Google 2SA can be enabled at the OU level in the admin console under ‘Security>Basic Settings>Go to advanced settings to Enforce 2Step Verification.’ This means that you could selectively enable or enforce 2SA for groups of users who are high risk, such as finance.
A note on Security Keys and 2FA
While receiving a 2SA code via SMS or using the Authenticator App increases the security of your account dramatically, it is important to note one shortcoming of this approach. If a particular user’s computer was compromised, say infected with malware or some kind of keylogger, it is possible that a code could be captured, transmitted, and used before the 30 second window of expiration is completed. The difference between 2SA and 2FA is rooted in this problem. For 2SA, an attacker would only have to complete one type of compromise to impact the account, for instance retrieve two pieces of information you know (your password and your security code). However, with 2FA, the attacker has to compromise two distinctly separate types of data, something you know, and something you have (your security key). Security keys, such as the ones issued by Yubikey, provide a transport level hardware handshake that all but ensures that the device connecting is the device which is intended. A keylogger or malware would be hard pressed to emulate the hardware verifications happening, and the handshake removes the opportunity for a man-in-the-middle type attack. For your most sensitive users, keys are the way to go. They are cost effective, easy to use, and protect your data from exposure the best way possible, provided by Google. Finally, with the Google Enterprise SKU, you can enforce 2FA, or key usage, as a step above 2SA codes. This helps to continue to enable the organization to apply the correct level of protection to each group in the business.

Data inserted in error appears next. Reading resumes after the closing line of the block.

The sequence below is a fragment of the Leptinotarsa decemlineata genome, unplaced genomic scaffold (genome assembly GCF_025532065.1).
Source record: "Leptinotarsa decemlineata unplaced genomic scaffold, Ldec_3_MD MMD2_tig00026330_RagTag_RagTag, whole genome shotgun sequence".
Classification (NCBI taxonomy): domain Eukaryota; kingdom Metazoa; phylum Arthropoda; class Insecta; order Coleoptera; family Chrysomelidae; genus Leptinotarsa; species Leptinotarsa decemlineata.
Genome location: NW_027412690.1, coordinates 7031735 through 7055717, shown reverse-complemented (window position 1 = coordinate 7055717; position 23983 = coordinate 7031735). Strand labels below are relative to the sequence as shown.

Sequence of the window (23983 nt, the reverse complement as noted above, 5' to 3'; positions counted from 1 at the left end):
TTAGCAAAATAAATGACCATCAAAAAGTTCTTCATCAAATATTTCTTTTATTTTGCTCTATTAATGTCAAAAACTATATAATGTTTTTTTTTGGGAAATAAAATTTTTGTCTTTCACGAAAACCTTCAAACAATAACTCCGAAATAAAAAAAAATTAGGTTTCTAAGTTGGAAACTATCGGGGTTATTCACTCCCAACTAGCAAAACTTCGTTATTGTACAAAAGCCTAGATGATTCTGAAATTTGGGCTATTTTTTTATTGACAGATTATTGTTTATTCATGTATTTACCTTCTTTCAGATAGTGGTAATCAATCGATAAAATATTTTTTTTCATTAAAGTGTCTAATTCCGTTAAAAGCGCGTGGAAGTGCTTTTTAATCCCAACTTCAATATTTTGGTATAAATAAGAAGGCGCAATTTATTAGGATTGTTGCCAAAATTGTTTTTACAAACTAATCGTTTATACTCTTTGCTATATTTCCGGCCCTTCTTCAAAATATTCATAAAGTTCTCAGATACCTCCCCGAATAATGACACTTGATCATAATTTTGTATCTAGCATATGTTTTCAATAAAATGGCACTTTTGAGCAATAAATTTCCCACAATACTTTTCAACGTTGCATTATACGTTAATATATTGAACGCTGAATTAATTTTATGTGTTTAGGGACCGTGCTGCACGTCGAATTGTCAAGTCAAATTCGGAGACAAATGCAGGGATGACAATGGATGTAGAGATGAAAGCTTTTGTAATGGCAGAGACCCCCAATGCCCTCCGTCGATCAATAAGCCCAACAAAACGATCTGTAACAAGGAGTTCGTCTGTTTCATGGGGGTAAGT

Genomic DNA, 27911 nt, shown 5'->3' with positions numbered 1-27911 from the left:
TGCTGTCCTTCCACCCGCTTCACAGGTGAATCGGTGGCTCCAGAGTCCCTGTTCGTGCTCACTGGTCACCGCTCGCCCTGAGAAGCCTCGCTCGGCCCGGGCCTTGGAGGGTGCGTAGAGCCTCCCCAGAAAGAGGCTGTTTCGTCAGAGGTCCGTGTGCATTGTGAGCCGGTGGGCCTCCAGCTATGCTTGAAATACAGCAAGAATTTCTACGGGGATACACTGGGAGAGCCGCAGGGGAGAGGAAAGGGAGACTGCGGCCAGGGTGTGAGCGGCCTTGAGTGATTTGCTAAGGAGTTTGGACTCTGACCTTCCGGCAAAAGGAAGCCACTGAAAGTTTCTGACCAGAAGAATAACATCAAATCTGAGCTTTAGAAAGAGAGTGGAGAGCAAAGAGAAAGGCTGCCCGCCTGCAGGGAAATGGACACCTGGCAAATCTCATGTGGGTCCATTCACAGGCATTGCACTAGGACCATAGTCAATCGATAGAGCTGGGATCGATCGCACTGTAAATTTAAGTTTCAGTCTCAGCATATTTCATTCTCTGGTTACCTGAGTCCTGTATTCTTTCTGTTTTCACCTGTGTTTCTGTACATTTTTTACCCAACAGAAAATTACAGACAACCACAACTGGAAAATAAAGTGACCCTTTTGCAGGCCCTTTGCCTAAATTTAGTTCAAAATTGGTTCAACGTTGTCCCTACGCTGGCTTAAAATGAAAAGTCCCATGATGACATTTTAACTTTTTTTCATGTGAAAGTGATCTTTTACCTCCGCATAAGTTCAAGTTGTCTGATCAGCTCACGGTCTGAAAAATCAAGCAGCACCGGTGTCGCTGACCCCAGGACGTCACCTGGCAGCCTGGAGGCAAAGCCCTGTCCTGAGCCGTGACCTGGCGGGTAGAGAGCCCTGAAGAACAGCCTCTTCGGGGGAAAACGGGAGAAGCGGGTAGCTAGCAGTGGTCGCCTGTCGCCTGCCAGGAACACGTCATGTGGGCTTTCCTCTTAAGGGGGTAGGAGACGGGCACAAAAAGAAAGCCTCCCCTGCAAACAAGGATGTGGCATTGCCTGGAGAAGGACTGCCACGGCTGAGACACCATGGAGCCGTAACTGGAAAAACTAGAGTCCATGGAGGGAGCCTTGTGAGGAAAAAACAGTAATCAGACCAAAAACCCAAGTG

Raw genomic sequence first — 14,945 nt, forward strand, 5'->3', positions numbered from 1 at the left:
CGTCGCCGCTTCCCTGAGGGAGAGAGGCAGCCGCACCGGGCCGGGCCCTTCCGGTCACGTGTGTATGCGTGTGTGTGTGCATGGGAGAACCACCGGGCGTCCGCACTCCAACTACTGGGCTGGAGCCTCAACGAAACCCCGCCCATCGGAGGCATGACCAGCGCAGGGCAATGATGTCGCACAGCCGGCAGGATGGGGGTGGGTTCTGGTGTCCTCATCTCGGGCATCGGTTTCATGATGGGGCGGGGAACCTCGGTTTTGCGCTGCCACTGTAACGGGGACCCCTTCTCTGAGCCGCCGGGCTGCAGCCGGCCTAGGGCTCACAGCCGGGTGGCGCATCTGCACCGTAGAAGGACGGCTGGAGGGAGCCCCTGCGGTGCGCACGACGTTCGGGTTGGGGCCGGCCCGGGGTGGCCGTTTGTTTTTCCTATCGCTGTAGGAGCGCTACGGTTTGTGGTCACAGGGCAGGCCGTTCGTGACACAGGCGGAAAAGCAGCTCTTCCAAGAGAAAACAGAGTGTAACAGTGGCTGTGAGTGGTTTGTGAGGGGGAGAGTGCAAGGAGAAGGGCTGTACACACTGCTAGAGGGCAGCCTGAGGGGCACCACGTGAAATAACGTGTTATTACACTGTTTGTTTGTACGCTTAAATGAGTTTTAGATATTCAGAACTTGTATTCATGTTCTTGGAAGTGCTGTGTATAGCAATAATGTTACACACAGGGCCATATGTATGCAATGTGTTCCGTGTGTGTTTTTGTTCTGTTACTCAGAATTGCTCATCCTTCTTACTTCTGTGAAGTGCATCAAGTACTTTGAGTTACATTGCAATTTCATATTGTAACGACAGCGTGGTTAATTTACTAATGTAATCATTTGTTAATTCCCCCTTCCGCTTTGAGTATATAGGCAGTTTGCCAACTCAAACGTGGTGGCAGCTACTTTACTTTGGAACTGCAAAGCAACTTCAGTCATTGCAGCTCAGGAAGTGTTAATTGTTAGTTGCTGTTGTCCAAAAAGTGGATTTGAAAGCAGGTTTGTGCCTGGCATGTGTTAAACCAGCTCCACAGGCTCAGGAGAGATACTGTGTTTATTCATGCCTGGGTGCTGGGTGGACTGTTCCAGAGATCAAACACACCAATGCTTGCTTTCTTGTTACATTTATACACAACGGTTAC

A word about enabling 2SA or 2FA
While turning on 2SA or 2FA is technically fairly straightforward, there are a few points of caution to consider when enabling it for the business.